Origin of germane
Examples from the Web for germane
Germane and relevant in their way, but wielding a different methodology.
Beck's is also an import whose most germane attribute is its Germanity.
My experiences of this city are not, however, germane to this narrative.I Walked in Arden|Jack Crawford
Therefore, a brief account of how this became possible will be germane.Harvey's Views on the Use of the Circulation of the Blood|John G. Curtis
However the mention of a few remarkable instances is germane to the matter of which we are treating.Plutarch's Lives, Volume I (of 4)|Plutarch
The subject assigned me is incidental rather than germane to the work of this Congress.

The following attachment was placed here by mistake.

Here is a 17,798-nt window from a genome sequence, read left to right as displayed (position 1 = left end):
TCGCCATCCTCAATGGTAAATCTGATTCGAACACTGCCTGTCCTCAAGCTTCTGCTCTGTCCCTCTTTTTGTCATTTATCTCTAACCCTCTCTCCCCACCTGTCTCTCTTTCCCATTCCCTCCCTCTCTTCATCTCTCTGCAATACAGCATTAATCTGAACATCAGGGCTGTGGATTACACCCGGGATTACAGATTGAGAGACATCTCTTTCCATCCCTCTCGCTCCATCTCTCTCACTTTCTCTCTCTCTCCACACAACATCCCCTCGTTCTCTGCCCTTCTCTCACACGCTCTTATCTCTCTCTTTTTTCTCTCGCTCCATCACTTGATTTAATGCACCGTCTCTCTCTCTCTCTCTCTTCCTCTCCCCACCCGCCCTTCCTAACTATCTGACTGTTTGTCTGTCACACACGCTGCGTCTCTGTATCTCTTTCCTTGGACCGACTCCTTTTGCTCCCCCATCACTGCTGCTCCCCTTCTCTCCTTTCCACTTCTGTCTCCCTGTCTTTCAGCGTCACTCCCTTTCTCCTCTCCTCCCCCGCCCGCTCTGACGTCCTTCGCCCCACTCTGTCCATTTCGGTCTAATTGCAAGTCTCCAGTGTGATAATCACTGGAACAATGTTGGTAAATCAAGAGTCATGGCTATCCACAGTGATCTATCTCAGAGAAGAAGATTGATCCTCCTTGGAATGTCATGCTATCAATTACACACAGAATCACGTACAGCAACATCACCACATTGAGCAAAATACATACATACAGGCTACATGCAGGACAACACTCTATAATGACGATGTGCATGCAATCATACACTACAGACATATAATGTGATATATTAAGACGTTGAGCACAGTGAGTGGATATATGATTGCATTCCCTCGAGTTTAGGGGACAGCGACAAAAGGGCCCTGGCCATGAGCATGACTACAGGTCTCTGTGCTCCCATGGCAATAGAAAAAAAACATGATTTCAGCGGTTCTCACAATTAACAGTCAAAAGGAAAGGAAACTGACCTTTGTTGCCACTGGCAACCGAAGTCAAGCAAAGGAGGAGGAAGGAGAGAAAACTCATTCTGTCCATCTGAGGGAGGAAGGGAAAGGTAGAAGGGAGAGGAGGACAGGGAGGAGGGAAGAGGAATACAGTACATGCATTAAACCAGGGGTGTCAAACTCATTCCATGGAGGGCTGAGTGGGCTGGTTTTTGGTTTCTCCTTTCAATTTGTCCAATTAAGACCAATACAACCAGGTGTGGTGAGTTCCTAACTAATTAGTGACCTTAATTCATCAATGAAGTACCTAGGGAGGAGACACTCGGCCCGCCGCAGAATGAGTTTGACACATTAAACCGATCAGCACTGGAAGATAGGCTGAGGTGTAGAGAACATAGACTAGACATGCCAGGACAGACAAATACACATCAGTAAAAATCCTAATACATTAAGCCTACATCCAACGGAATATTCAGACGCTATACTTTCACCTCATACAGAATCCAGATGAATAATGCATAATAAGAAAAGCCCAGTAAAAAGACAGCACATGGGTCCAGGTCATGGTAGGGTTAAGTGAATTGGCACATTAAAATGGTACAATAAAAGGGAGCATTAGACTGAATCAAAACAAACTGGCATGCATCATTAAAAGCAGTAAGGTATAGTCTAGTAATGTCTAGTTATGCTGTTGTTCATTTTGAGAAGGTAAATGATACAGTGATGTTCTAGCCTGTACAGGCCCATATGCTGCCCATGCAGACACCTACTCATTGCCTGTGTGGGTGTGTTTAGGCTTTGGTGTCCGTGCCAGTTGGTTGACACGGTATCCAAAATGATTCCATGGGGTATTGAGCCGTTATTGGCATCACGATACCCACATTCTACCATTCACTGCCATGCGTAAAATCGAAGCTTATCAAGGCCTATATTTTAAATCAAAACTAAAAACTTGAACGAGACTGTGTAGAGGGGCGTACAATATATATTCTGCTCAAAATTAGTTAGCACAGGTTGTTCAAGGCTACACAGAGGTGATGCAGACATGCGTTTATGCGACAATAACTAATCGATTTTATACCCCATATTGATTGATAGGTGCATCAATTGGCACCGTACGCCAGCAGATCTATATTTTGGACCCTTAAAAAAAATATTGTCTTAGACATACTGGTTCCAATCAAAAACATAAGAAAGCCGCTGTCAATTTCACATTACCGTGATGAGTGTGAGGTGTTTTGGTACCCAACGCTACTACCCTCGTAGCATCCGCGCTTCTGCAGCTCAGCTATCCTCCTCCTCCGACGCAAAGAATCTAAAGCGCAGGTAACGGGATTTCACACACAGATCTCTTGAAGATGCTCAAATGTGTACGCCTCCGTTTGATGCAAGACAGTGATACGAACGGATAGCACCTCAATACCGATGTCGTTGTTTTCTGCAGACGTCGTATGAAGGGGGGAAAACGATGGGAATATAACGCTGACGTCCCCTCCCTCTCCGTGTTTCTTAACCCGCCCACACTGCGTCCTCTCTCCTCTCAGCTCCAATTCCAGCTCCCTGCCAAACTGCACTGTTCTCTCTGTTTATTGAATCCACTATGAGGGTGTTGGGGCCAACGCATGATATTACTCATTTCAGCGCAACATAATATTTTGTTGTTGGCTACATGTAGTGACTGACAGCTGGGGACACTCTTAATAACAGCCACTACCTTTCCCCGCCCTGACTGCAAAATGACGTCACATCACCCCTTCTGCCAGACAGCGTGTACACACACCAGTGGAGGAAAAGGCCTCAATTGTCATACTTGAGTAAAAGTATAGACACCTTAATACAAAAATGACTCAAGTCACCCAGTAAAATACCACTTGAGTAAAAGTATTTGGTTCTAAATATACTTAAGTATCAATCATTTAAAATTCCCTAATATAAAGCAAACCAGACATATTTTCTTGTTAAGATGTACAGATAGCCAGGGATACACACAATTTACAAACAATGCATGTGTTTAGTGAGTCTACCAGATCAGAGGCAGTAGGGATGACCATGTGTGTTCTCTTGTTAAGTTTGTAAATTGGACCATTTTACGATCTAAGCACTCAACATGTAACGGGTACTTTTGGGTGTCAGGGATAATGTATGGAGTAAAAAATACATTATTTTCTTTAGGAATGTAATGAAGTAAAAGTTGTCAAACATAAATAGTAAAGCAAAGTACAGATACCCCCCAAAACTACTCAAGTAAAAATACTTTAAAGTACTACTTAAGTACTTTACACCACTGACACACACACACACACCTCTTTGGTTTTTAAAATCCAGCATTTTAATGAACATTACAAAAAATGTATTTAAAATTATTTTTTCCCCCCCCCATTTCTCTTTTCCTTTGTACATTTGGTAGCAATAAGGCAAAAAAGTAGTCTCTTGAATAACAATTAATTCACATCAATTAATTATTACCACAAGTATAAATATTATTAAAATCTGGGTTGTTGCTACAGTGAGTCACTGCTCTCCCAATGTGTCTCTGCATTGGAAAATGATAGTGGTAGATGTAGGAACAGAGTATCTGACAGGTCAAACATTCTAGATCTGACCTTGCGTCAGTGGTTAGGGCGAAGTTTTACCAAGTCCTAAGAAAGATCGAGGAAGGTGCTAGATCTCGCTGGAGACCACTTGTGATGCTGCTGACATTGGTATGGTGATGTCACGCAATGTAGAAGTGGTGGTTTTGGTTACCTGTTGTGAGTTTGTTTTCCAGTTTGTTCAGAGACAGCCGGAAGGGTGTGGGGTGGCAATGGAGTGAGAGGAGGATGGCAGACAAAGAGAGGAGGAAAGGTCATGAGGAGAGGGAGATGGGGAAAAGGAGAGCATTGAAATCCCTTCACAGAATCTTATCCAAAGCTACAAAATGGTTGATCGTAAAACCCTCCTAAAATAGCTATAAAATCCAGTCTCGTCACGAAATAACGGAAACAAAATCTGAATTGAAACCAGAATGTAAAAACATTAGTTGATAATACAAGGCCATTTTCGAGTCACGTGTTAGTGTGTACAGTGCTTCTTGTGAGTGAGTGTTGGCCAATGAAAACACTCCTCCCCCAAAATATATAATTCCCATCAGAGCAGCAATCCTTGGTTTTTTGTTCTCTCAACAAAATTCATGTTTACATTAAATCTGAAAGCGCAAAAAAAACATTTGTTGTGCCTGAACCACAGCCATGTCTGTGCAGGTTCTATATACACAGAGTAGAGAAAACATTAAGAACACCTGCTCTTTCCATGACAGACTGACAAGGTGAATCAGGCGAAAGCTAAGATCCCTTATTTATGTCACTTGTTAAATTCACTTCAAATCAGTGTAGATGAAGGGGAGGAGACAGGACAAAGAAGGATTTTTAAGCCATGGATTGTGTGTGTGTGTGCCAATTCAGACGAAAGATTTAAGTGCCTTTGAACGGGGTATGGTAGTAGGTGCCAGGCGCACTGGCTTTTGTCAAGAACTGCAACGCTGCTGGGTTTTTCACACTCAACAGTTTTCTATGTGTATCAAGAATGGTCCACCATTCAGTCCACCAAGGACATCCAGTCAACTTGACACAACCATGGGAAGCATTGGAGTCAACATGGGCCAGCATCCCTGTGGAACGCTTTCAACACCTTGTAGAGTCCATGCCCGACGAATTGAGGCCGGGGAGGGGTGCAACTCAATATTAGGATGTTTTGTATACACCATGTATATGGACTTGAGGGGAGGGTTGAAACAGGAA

Other fields of mental satisfaction have been left entirely outside as not germane to the inquiry.Success (Second Edition)|Max Aitken Beaverbrook
British Dictionary definitions for germane
Word Origin for germane
Word Origin and History for germane
mid-14c., "having the same parents," derived from german (adj.); cf. human/humane, urban/urbane. Main modern sense of "closely connected, relevant" (c.1600) derives from use in "Hamlet" Act V, Scene ii: "The phrase would bee more Germaine to the matter: If we could carry Cannon by our sides," which is a figurative use of the word in the now-obsolete sense of "closely related, akin" (late 15c.) in reference to things, not persons.